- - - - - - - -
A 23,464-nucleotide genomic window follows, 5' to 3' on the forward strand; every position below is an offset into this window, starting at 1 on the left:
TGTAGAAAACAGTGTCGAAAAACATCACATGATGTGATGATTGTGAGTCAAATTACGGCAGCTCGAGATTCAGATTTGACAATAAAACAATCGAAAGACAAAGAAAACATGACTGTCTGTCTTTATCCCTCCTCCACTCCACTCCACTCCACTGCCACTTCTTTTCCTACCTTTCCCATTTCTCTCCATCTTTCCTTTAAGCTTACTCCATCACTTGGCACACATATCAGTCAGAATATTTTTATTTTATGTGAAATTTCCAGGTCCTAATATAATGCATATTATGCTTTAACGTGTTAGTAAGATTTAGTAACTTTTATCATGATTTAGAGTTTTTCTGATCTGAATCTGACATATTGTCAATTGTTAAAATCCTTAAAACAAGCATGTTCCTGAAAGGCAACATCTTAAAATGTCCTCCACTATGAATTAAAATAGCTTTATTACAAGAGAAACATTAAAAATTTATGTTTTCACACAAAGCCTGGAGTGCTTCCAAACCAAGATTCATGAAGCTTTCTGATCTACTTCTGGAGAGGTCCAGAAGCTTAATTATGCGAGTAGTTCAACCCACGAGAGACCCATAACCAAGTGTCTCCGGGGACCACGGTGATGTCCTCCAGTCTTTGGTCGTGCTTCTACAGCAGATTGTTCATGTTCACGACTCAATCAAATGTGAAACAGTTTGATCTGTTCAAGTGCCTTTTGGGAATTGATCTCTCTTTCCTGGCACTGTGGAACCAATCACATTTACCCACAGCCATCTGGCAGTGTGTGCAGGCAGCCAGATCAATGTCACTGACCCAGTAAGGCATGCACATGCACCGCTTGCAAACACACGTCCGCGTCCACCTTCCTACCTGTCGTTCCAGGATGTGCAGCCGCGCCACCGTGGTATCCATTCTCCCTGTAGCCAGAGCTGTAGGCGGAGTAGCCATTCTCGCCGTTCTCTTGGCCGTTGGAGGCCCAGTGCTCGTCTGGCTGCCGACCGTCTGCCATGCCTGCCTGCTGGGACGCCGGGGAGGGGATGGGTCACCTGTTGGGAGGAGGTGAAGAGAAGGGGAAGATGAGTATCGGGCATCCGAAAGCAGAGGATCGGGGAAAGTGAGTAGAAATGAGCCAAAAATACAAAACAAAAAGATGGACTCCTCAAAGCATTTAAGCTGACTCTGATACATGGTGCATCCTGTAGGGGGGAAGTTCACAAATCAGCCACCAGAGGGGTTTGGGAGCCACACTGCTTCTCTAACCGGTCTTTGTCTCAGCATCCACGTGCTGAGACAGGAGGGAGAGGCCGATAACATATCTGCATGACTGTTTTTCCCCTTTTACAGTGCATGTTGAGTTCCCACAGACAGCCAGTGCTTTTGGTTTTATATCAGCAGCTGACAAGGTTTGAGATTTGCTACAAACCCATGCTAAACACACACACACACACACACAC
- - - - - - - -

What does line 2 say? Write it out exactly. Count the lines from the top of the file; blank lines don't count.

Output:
TGTAGAAAACAGTGTCGAAAAACATCACATGATGTGATGATTGTGAGTCAAATTACGGCAGCTCGAGATTCAGATTTGACAATAAAACAATCGAAAGACAAAGAAAACATGACTGTCTGTCTTTATCCCTCCTCCACTCCACTCCACTCCACTGCCACTTCTTTTCCTACCTTTCCCATTTCTCTCCATCTTTCCTTTAAGCTTACTCCATCACTTGGCACACATATCAGTCAGAATATTTTTATTTTATGTGAAATTTCCAGGTCCTAATATAATGCATATTATGCTTTAACGTGTTAGTAAGATTTAGTAACTTTTATCATGATTTAGAGTTTTTCTGATCTGAATCTGACATATTGTCAATTGTTAAAATCCTTAAAACAAGCATGTTCCTGAAAGGCAACATCTTAAAATGTCCTCCACTATGAATTAAAATAGCTTTATTACAAGAGAAACATTAAAAATTTATGTTTTCACACAAAGCCTGGAGTGCTTCCAAACCAAGATTCATGAAGCTTTCTGATCTACTTCTGGAGAGGTCCAGAAGCTTAATTATGCGAGTAGTTCAACCCACGAGAGACCCATAACCAAGTGTCTCCGGGGACCACGGTGATGTCCTCCAGTCTTTGGTCGTGCTTCTACAGCAGATTGTTCATGTTCACGACTCAATCAAATGTGAAACAGTTTGATCTGTTCAAGTGCCTTTTGGGAATTGATCTCTCTTTCCTGGCACTGTGGAACCAATCACATTTACCCACAGCCATCTGGCAGTGTGTGCAGGCAGCCAGATCAATGTCACTGACCCAGTAAGGCATGCACATGCACCGCTTGCAAACACACGTCCGCGTCCACCTTCCTACCTGTCGTTCCAGGATGTGCAGCCGCGCCACCGTGGTATCCATTCTCCCTGTAGCCAGAGCTGTAGGCGGAGTAGCCATTCTCGCCGTTCTCTTGGCCGTTGGAGGCCCAGTGCTCGTCTGGCTGCCGACCGTCTGCCATGCCTGCCTGCTGGGACGCCGGGGAGGGGATGGGTCACCTGTTGGGAGGAGGTGAAGAGAAGGGGAAGATGAGTATCGGGCATCCGAAAGCAGAGGATCGGGGAAAGTGAGTAGAAATGAGCCAAAAATACAAAACAAAAAGATGGACTCCTCAAAGCATTTAAGCTGACTCTGATACATGGTGCATCCTGTAGGGGGGAAGTTCACAAATCAGCCACCAGAGGGGTTTGGGAGCCACACTGCTTCTCTAACCGGTCTTTGTCTCAGCATCCACGTGCTGAGACAGGAGGGAGAGGCCGATAACATATCTGCATGACTGTTTTTCCCCTTTTACAGTGCATGTTGAGTTCCCACAGACAGCCAGTGCTTTTGGTTTTATATCAGCAGCTGACAAGGTTTGAGATTTGCTACAAACCCATGCTAAACACACACACACACACACACAC